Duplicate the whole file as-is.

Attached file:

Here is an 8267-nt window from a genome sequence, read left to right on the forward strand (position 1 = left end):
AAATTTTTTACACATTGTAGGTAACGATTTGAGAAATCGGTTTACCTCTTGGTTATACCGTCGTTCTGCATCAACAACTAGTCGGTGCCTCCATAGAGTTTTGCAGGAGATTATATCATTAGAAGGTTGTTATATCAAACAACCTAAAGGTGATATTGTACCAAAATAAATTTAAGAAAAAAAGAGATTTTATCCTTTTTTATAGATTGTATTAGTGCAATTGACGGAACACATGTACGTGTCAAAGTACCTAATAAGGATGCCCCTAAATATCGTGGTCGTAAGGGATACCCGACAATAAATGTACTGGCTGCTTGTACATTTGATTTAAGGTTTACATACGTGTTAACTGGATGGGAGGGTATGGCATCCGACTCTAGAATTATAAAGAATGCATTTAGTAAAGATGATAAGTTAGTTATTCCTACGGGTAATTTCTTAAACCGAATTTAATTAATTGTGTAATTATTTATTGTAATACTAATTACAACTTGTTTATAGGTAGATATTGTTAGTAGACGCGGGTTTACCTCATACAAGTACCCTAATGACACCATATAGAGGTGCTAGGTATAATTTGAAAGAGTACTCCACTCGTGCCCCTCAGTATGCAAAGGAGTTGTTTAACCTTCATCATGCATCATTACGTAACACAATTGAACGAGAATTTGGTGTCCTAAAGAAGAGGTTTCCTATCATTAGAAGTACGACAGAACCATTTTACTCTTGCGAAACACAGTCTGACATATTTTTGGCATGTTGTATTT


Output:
Here is an 8267-nt window from a genome sequence, read left to right on the forward strand (position 1 = left end):
AAATTTTTTACACATTGTAGGTAACGATTTGAGAAATCGGTTTACCTCTTGGTTATACCGTCGTTCTGCATCAACAACTAGTCGGTGCCTCCATAGAGTTTTGCAGGAGATTATATCATTAGAAGGTTGTTATATCAAACAACCTAAAGGTGATATTGTACCAAAATAAATTTAAGAAAAAAAGAGATTTTATCCTTTTTTATAGATTGTATTAGTGCAATTGACGGAACACATGTACGTGTCAAAGTACCTAATAAGGATGCCCCTAAATATCGTGGTCGTAAGGGATACCCGACAATAAATGTACTGGCTGCTTGTACATTTGATTTAAGGTTTACATACGTGTTAACTGGATGGGAGGGTATGGCATCCGACTCTAGAATTATAAAGAATGCATTTAGTAAAGATGATAAGTTAGTTATTCCTACGGGTAATTTCTTAAACCGAATTTAATTAATTGTGTAATTATTTATTGTAATACTAATTACAACTTGTTTATAGGTAGATATTGTTAGTAGACGCGGGTTTACCTCATACAAGTACCCTAATGACACCATATAGAGGTGCTAGGTATAATTTGAAAGAGTACTCCACTCGTGCCCCTCAGTATGCAAAGGAGTTGTTTAACCTTCATCATGCATCATTACGTAACACAATTGAACGAGAATTTGGTGTCCTAAAGAAGAGGTTTCCTATCATTAGAAGTACGACAGAACCATTTTACTCTTGCGAAACACAGTCTGACATATTTTTGGCATGTTGTATTT